The houses that Portugal has | Megaphone

Housing in large urban regions, namely in Lisbon, is a prominent topic that has exploded in public opinion, especially after the package of measures announced by the Government. I couldn’t help noticing the comments that an opinion article on the same subject, written by a college student, managed to gather. Some of the expressed counter-arguments left me intrigued, to say the least.

Rent prices in Lisbon are too high to be able to reconcile with the low wages of most Portuguese people, the main objective being to reduce these charges. Many speak of the right to housing being fundamental, which is an undeniable truth, however, for this right to be possible to materialize it is necessary to invest in construction and rehabilitation of houses. If private entities are doing it themselves, it is likely that the prices charged will remain high, despite the greater supply, due to the fact that this is an expensive project. No private company will invest millions of euros in projects whose return takes many years to compensate for the initial investment.

On the other hand, if the State is the driver of the process, there is a guarantee that the rent value will be lower as it does not depend on the market adjustment mechanism. Companies have the guarantee that the State will pay, so their investment becomes much safer.

It is also essential to realize that forcing rents to fall “artificially” is just patching up a problem that will only continue to grow more and more in the medium and long term. Fixing rents will reduce the possibilities for landlords to make a profit through renting, making the option of selling a home more attractive. If these properties are sold for housing, the number of houses for rent reduces, which is reflected in an increase in price.

Another aspect, and perhaps the most controversial for the theory of building new houses, was information about the fact that Portugal is one of the countries with the most houses per thousand inhabitants, making no sense to build more. 18.5% of households in Portugal they are for seasonal or secondary use, taking into account figures presented in the 2021 Census. However, it must be borne in mind that our country has a large community of emigrants, who possibly have homes in the national territory.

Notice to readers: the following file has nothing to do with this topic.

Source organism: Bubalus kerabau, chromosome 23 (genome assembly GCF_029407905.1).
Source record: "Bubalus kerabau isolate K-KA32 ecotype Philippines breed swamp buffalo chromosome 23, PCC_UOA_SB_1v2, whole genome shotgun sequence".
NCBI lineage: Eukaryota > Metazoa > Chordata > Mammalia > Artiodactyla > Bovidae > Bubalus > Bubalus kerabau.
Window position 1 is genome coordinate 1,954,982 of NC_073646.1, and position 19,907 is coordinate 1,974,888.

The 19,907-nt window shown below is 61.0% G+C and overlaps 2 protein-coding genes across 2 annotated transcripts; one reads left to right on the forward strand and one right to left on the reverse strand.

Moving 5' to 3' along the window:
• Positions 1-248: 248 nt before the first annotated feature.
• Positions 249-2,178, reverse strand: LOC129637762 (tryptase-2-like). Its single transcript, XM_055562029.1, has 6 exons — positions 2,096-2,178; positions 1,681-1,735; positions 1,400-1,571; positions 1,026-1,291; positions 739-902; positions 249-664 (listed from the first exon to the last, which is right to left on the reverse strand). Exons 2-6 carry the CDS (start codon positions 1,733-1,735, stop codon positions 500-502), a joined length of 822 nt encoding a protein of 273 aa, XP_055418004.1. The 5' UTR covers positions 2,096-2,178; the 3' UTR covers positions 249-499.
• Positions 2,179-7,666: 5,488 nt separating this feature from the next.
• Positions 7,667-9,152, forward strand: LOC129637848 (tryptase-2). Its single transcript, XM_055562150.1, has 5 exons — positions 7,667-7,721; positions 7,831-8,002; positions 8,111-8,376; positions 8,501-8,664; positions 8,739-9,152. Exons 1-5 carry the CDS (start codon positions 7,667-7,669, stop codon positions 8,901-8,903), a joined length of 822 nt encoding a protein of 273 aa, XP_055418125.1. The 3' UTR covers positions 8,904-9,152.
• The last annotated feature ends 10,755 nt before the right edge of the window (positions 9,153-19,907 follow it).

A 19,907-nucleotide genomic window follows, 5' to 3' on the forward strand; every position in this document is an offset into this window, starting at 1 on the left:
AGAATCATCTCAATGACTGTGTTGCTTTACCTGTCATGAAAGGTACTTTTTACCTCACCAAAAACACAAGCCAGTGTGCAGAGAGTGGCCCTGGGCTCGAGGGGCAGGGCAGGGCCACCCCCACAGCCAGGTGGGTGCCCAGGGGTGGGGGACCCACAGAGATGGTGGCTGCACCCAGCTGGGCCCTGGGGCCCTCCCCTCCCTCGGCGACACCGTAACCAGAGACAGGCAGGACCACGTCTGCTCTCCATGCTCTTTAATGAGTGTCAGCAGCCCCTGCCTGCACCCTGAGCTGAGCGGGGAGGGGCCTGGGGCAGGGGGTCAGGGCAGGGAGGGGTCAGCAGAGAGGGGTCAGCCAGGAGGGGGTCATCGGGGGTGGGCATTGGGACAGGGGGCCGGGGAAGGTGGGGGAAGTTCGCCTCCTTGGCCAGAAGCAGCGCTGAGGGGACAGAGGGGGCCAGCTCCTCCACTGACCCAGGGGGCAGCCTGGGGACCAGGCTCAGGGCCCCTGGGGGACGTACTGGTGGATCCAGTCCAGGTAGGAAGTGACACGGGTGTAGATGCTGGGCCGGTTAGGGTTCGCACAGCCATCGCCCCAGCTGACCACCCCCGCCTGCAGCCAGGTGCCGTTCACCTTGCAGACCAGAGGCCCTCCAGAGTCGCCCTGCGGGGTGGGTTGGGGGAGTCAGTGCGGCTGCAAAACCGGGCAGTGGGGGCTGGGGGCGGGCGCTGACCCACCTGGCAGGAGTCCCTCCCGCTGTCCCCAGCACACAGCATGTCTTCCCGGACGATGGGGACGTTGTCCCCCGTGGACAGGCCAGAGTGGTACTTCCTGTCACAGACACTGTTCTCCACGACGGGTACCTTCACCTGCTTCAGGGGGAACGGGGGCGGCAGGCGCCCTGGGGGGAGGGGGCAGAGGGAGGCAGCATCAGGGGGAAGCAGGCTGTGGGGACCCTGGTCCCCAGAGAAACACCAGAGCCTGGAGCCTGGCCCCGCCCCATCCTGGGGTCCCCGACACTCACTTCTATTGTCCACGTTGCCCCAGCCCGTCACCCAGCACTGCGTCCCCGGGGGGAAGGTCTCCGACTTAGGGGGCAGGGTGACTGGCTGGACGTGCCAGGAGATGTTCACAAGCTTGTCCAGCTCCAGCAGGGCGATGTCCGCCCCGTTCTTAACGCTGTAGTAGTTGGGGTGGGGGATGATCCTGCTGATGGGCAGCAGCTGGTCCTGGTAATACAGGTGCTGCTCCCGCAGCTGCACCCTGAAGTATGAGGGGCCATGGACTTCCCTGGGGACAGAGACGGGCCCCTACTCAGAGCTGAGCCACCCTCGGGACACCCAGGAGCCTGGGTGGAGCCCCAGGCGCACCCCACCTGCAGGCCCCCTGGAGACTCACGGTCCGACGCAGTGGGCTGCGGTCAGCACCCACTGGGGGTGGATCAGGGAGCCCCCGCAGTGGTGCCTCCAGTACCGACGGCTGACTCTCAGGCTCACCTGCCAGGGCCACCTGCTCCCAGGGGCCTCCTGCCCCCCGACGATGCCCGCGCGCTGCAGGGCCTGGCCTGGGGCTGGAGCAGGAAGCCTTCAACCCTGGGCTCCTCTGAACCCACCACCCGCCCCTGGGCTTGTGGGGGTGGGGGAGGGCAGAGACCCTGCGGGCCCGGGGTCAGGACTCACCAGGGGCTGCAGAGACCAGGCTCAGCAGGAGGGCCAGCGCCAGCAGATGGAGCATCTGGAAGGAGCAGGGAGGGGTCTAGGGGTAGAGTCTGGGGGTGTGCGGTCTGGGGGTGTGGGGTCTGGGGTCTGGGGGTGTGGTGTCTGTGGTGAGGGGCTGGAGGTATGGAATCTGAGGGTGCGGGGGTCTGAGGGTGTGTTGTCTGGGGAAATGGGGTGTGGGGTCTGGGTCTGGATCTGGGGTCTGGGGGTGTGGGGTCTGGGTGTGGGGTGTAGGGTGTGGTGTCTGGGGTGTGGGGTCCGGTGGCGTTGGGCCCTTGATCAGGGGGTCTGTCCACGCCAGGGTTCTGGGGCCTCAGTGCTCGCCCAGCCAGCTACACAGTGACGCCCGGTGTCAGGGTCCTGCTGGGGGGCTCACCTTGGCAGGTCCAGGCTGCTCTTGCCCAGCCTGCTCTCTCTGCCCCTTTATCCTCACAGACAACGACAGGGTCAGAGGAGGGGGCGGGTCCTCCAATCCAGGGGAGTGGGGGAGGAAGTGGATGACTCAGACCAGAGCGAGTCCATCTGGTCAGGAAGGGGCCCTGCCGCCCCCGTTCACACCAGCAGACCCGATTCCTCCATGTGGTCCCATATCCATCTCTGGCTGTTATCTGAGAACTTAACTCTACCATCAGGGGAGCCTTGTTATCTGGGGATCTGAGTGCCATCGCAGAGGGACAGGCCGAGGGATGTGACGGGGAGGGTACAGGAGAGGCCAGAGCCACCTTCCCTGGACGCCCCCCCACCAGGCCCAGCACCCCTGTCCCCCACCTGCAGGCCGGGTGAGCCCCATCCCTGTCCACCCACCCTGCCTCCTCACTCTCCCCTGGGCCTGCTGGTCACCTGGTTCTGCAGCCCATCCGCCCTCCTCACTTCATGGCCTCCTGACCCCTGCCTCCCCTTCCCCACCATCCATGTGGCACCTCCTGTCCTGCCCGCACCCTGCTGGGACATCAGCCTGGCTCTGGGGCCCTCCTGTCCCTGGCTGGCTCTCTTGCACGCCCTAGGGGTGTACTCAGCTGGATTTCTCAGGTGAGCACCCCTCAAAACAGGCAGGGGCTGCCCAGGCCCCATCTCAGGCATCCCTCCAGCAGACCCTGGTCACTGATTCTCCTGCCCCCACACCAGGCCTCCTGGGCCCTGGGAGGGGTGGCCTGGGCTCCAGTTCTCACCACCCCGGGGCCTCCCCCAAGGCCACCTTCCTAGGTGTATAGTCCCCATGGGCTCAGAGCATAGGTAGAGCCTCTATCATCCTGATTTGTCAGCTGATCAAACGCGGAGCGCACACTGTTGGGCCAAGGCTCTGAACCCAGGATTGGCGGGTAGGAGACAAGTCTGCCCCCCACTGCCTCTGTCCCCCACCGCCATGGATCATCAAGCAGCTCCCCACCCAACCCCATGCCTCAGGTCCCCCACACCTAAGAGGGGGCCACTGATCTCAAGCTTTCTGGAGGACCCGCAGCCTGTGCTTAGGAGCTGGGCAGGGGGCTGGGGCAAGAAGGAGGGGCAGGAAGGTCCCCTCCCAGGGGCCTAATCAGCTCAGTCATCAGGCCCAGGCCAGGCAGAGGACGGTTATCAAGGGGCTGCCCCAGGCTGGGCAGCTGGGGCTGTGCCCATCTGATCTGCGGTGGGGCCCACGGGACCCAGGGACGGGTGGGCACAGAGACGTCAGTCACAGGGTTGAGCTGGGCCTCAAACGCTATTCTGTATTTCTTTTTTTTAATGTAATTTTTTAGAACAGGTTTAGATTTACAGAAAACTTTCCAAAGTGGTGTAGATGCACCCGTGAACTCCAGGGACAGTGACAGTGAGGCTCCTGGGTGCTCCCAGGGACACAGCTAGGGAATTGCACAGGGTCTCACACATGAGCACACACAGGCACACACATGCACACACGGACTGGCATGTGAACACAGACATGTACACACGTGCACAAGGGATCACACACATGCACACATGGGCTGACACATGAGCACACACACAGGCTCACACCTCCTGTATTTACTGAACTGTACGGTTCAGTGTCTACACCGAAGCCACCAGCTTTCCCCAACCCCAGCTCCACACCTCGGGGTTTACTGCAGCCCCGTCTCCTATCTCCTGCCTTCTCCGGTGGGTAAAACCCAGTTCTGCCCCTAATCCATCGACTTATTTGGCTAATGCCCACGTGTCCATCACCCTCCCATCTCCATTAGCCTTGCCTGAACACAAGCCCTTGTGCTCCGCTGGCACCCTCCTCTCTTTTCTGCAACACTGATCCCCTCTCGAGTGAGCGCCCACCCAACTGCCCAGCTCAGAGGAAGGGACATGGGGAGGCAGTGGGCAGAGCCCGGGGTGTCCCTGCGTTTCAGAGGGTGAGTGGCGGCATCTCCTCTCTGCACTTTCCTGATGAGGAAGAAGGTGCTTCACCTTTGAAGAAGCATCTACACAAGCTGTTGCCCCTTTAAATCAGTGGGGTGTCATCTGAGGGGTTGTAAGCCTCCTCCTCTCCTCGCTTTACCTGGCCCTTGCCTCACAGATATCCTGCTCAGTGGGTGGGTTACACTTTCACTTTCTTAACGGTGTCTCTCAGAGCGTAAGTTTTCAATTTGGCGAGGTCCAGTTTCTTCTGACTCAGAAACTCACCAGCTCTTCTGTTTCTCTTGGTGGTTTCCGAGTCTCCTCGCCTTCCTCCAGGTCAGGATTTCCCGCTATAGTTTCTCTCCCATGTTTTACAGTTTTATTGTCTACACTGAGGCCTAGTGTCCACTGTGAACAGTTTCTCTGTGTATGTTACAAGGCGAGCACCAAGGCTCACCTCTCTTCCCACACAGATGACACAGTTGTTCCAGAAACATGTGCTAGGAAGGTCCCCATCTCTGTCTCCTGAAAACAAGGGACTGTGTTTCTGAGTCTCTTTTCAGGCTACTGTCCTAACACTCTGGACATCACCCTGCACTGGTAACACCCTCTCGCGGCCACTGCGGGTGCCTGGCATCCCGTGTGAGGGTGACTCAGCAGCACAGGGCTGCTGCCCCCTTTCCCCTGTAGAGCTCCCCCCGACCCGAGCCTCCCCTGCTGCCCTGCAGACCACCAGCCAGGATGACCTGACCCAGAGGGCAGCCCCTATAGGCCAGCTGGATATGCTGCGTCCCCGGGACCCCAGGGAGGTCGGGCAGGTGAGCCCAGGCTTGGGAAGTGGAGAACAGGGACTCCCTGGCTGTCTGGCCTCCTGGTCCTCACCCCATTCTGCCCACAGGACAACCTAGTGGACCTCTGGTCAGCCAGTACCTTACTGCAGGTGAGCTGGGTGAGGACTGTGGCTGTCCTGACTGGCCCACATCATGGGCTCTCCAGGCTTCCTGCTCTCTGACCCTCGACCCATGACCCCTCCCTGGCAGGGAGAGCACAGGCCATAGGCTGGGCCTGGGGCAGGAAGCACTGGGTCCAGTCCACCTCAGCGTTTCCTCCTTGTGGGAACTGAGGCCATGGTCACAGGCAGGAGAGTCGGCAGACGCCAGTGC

Another aspect is that of people displaced within their own country. Someone who is born in Guarda, and has inherited a house there, but who lives in Lisbon, will always have an unused home. The fact is that the statistics represent the country as a whole, ignoring the specificity of each region. Certainly, a second home in Guarda does not cause as much controversy as one in Lisbon.

This happens because we observe a depopulation of the interior, which puts pressure on the market of the big coastal cities. Thinking that it is not necessary to build more houses in urban areas due to statistics that portray Portugal as a uniform territory is not respecting the demographic characteristics of the country. Probably promoting the repopulation of the interior was one of the ways to solve the real estate problem we face, but it is a time-consuming solution and often left aside. As can be expected, the price of real estate in the interior areas would increase with this measure, but it also allows for the repopulation of the territory, contributing to the rejuvenation of the population in these areas and alleviating the pressure existing in the big cities.

Having said that, it is the State that has the responsibility of promoting investment policies in construction and decentralization: the only concrete ways to combat the high prices of the real estate market.

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